NeuroImage 06/2015; 117. DOI:10.1016/j.neuroimage.2015.05.076 · 6.36 Impact Factor
    • "Hypnosis can be used as an adjunct treatment for pain (Montgomery et al., 2002), depression (Alladin and Alibhai, 2007), weight loss (Kirsch et al., 1995, 1996), irritable bowel syndrome (Whitehead, 2006; Wilson et al., 2006), and it can also be used to study psychological phenomena (Szechtman et al., 1998; Barnier, 2002; Egner et al., 2005; O'Connor et al., 2008). It is not effective for everyone, however, and certain individuals appear to respond favourably to hypnosis and hypnotic suggestions while others are unaffected (Kirsch and Braffman, 2001). "
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    ABSTRACT: This study explores whether self-reported depth of hypnosis and hypnotic suggestibility are associated with individual differences in neuroanatomy and/or levels of functional connectivity. Twenty-nine people varying in suggestibility were recruited and underwent structural, and after a hypnotic induction, functional magnetic resonance imaging at rest. We used voxel-based morphometry to assess the correlation of grey matter (GM) and white matter (WM) against the independent variables: depth of hypnosis, level of relaxation and hypnotic suggestibility. Functional networks identified with independent components analysis were regressed with the independent variables. Hypnotic depth ratings were positively correlated with GM volume in the frontal cortex and the anterior cingulate cortex (ACC). Hypnotic suggestibility was positively correlated with GM volume in the left temporal-occipital cortex. Relaxation ratings did not correlate significantly with GM volume and none of the independent variables correlated with regional WM volume measures. Self-reported deeper levels of hypnosis were associated with less connectivity within the anterior default mode network. Taken together, the results suggest that the greater GM volume in the medial frontal cortex and ACC, and lower connectivity in the DMN during hypnosis facilitate experiences of greater hypnotic depth. The patterns of results suggest that hypnotic depth and hypnotic suggestibility should not be considered synonyms. Copyright © 2014 Elsevier Ireland Ltd. All rights reserved.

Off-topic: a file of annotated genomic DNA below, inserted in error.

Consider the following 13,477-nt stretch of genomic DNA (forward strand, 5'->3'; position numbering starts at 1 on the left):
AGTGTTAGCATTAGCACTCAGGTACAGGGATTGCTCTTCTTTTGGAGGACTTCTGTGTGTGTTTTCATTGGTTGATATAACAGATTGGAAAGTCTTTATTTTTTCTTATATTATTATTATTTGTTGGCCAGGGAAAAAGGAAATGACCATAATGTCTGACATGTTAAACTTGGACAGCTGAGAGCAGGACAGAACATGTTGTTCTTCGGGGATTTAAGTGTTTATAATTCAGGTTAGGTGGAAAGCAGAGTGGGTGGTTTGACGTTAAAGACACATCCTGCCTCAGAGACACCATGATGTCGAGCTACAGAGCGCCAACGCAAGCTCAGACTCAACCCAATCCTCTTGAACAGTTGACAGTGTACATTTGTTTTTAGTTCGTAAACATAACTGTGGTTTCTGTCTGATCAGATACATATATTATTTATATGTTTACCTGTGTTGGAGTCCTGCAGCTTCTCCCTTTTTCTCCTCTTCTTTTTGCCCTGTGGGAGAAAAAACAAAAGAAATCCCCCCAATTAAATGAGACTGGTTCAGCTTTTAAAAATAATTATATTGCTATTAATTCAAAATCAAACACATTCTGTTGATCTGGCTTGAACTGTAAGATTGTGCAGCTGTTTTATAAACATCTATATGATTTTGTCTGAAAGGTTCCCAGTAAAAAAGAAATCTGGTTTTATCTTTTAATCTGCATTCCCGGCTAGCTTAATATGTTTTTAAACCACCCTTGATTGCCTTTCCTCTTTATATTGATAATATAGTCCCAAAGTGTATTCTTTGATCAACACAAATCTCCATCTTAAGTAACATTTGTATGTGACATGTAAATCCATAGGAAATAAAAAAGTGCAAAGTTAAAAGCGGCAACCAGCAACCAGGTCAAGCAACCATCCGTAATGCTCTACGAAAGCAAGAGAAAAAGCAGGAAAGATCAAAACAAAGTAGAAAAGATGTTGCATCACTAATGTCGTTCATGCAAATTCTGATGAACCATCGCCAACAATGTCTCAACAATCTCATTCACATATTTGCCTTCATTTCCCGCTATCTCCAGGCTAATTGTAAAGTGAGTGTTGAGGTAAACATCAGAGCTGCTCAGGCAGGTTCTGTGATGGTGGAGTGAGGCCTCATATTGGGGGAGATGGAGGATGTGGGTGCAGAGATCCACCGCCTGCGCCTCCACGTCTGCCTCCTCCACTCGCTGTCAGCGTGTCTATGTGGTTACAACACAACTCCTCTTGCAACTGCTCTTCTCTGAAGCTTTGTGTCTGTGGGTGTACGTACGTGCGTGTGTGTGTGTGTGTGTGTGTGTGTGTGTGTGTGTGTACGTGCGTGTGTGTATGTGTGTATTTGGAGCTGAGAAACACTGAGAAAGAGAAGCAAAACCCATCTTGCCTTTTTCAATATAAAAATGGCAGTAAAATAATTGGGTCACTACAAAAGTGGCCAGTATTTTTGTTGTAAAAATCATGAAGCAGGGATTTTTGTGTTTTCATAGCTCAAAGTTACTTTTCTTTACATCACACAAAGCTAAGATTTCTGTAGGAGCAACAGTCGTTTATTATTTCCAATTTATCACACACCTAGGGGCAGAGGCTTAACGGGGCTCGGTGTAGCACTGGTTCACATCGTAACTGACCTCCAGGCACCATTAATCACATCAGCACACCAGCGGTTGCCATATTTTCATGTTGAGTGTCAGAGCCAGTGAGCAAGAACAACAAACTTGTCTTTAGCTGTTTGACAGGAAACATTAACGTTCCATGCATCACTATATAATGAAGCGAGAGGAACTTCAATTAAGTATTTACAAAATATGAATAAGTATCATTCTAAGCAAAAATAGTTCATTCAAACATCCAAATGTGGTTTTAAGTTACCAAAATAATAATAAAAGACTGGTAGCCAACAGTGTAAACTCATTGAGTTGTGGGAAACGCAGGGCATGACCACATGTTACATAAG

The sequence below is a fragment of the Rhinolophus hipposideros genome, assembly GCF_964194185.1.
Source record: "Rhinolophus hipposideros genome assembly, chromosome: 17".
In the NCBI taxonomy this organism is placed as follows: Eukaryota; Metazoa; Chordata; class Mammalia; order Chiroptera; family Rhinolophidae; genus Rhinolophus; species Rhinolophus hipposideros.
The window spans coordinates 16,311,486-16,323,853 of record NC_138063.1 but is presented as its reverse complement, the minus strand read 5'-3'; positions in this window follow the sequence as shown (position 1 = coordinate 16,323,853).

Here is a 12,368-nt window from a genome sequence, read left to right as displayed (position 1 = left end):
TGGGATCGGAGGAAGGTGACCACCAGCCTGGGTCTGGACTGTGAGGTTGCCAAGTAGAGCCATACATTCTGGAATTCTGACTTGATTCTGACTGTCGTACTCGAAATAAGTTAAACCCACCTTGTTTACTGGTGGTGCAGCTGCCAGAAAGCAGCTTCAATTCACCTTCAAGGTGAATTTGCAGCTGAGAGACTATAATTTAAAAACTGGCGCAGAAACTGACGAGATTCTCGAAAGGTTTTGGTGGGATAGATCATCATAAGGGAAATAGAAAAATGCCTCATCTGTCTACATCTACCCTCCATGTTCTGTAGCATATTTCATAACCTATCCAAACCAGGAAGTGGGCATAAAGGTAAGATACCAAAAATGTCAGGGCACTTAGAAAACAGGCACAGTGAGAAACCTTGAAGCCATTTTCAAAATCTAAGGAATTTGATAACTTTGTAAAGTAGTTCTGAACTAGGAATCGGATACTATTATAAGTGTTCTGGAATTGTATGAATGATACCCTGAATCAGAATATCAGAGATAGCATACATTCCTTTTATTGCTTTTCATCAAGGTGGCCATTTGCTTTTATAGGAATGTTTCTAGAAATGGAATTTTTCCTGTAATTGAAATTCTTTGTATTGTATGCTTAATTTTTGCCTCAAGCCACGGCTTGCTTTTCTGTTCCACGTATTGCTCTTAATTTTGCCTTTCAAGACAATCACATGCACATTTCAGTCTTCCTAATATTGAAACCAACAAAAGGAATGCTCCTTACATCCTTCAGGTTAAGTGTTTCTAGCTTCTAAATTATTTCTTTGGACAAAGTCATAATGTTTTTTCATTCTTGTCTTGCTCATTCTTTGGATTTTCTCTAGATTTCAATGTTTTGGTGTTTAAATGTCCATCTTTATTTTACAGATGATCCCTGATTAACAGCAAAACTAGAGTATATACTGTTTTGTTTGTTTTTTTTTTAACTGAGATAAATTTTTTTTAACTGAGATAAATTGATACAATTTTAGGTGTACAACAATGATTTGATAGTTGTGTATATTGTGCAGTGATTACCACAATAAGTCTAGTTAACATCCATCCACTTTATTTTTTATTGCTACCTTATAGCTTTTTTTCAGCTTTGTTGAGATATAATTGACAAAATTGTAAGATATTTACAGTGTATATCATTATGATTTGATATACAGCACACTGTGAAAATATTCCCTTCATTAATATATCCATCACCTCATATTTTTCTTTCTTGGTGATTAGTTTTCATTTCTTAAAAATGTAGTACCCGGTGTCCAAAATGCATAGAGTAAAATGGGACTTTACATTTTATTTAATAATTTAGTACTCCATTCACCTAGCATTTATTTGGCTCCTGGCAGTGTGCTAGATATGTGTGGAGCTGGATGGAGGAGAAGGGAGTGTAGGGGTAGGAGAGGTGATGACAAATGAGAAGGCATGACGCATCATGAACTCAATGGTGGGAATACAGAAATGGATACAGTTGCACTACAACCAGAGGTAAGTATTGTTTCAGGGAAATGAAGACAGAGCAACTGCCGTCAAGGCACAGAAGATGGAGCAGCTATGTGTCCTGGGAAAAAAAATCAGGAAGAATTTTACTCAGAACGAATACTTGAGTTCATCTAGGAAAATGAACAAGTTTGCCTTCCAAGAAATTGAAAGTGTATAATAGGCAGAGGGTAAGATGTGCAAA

Psychiatry Research Neuroimaging 12/2014; 231(2). DOI:10.1016/j.pscychresns.2014.11.015 · 2.83 Impact Factor
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    • "For example, some studies show that hypnosis (as a state of consciousness) modulates specific brain regions (Rainville et al., 2002) and presents very specific eye movement patterns that may not be achieved during wakefulness (Kallio et al., 2011). Hypnotic suggestion has been shown to dissociate systems in charge of cognitive control and attentional conflict monitoring (Egner et al., 2005), while neutral hypnosis (i.e., the induction of hypnosis without further suggestions) has shown to decrease brain activity in the anterior portion of the default-mode network in high suggestible participants, but not in low suggestible participants (McGeown et al., 2009). In fact, neutral hypnosis has also shown to induce changes in several cortical regions and its activity patterns, including changes in functional connectivity (Fingelkurts et al., 2007). "
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    ABSTRACT: Santiago Ramón y Cajal (1852-1934) did not only contribute to neurobiology and neurohistology. At the end of the 19th century, he published one of the first clinical reports on the employment of hypnotic suggestion to induce analgesia (hypnoanalgesia) in order to relieve pain in childbirth. Today, the clinical application of hypnoanalgesia is considered an effective technique for the treatment of pain in medicine, dentistry, and psychology. However, the knowledge we have today on the neural and cognitive underpinnings of hypnotic suggestion has increased dramatically since Cajal's times. Here we review the main contributions of Cajal to hypnoanalgesia and the current knowledge we have about hypnoanalgesia from neural and cognitive perspectives.